Housing Advice Silly Season

July 3rd, 2010 by Potato

It’s been a rough few years to be a young adult in Canada and not own real estate. The media keeps firing off article after article about how it’s different here, how real estate always goes up, and how the systems and perverse incentives that lead to the bubble blowing up in the US totally don’t apply here.

Here’s a few recent ones to pick apart.

First up, CNBC asked around after the G20 in Toronto why our housing market didn’t crash. Amongst the silly answers given:

there are just six big Canadian banks that own the bulk of the mortgage market, and they don’t securitize and sell off loans at nearly the rate U.S. lenders do. They hold nearly three quarters of their loans on the books, and 80 percent of Canadian loans carry mortgage insurance.

In the same sentence they undermine their point. It doesn’t matter if the loans are securitized and sold to someone else, or insured, the effect is the same: for 80% of the loans made by Canadian banks, the risk has been offloaded (in our case, to the taxpayer, rather than AIG). The effect on behaviour is the same: sell sell sell full steam ahead, and damn the torpedoes. How many times have we heard of banks “helping” people find ways to borrow way more than they should qualify for, looking the other way on “creative” downpayments (that aren’t downpayments at all, but often other loans, sometimes even credit card cash advances). When they don’t bear the risk for making a bad loan, they make more bad loans.

Or this gem of misinformation and lawyering up the definitions:

Canadian banks also had and have no such thing as the Alt-A, or low-doc, no doc loans that fueled bad borrowing and consequent defaults. At the height of the Canadian housing boom barely 5 percent of loans were considered “subprime,” while a full third of U.S. loans were either subprime or Alt-A.

The CMHC will insure a person with a credit score of somewhere down in the 610-620 range, which is below Alt-A and into subprime in the states, but here AFAIK it doesn’t get a different name. It’s all good, baby. Not only that, but high loan-to-value mortgages (i.e.: CMHC insured) are rampant here. According to GT, the average downpayment on a new mortgage is now 6% (and since the minimum is 5%, that means a lot of people are not putting much equity in their homes). Small downpayments are almost as big a predictor of default as bad credit; combine the two risk factors and defaults rise exponentially. The difference in US and Canadian lending is not a difference of kind, just of degree (plus, our taxpayer bailout is built-in). Yes, there were fewer subprime mortgages issued, and the very worst dreck (negative amortization/interest only) was avoided, but just barely (40-year 0-down is not all that different).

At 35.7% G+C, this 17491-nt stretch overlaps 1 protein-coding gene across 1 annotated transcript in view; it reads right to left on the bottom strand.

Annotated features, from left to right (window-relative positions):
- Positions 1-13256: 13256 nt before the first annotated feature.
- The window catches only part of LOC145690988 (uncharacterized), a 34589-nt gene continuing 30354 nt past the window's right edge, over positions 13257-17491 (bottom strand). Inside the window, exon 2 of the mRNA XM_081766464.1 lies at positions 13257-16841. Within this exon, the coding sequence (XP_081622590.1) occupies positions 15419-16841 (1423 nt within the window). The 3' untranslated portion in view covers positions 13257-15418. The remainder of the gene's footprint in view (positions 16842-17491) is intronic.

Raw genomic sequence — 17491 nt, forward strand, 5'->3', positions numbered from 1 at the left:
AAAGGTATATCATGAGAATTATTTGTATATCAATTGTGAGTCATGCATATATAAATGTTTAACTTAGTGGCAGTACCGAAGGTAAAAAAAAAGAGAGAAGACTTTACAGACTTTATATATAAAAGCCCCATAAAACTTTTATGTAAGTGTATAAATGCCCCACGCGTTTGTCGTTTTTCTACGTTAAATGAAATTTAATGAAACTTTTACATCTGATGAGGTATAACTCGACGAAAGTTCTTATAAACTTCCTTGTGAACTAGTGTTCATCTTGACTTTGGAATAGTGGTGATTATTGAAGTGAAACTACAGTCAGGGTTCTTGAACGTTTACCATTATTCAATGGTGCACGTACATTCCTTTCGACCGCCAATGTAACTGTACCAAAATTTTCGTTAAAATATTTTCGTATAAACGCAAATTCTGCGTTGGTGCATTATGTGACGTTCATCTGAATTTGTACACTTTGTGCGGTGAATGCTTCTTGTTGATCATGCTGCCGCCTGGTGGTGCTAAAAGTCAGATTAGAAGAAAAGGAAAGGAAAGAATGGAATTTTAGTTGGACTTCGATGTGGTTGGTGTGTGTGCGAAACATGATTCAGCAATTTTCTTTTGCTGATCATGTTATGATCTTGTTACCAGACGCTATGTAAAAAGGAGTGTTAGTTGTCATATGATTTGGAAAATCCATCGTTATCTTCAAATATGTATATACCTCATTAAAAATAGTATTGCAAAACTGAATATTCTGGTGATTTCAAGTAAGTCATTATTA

Then this especially terrible article from the Toronto Sun was forwarded to me. In it, the author (a condo marketer and saleslady) recommends first-time buyers buy preconstruction condos because the builders aren’t as strict as the banks, and will let you create a payment plan for your downpayment, so you don’t need anything saved up. Spoiler alert: I’m going to recommend that people don’t buy condos (or pledge to buy condos at some unknown future date) when they don’t have any savings!

Recent statistics from BILD report that the typical high-rise condo suite price was up $25,108 in April, or 6.3% compared with April 2009. Where else can you get that kind of return-on-investment in this day and age?

Ouch, bad choice of timeframe. The TSX was up 28% in that period, not including dividends. And, it won’t cost you 10% in transaction fees to realize your profit. Of course, there is a logical reason for pre-construction to go up: your capital is locked up for 3+ years while your unit is built. And through all that despite real estate being an “investment you can touch/live in”, you can’t touch or live in or preview your pre-construction unit. How (and when!) it actually turns out can be a nasty deviation from what you were lead to believe in the sales pitch, and this is another risk pre-construction speculators are rewarded for. That this premium has now dropped to only ~5% is a statement on just how distorted the market has become.

Even if we weren’t tipping over the edge of our own housing crash, I’d almost always advise a first-time buyer to avoid pre-construction. A Tarion warranty is next to worthless, and as a first time buyer you’re probably keen to get out of whatever situation you’re in now (rental, parents’ basement) and don’t want to wait several years before your purchase is completed. Not to mention that you may not have the stability to effectively plan that far in advance plus a few years to know for sure that the imagined condo is where you’ll want to be living 10 years from now. No, leave pre-construction to the speculators and retirees, even if you do have to scrounge up a bit more for something you can inspect right now.

Then, on the same day in the Sun, “No bubble trouble to report here“: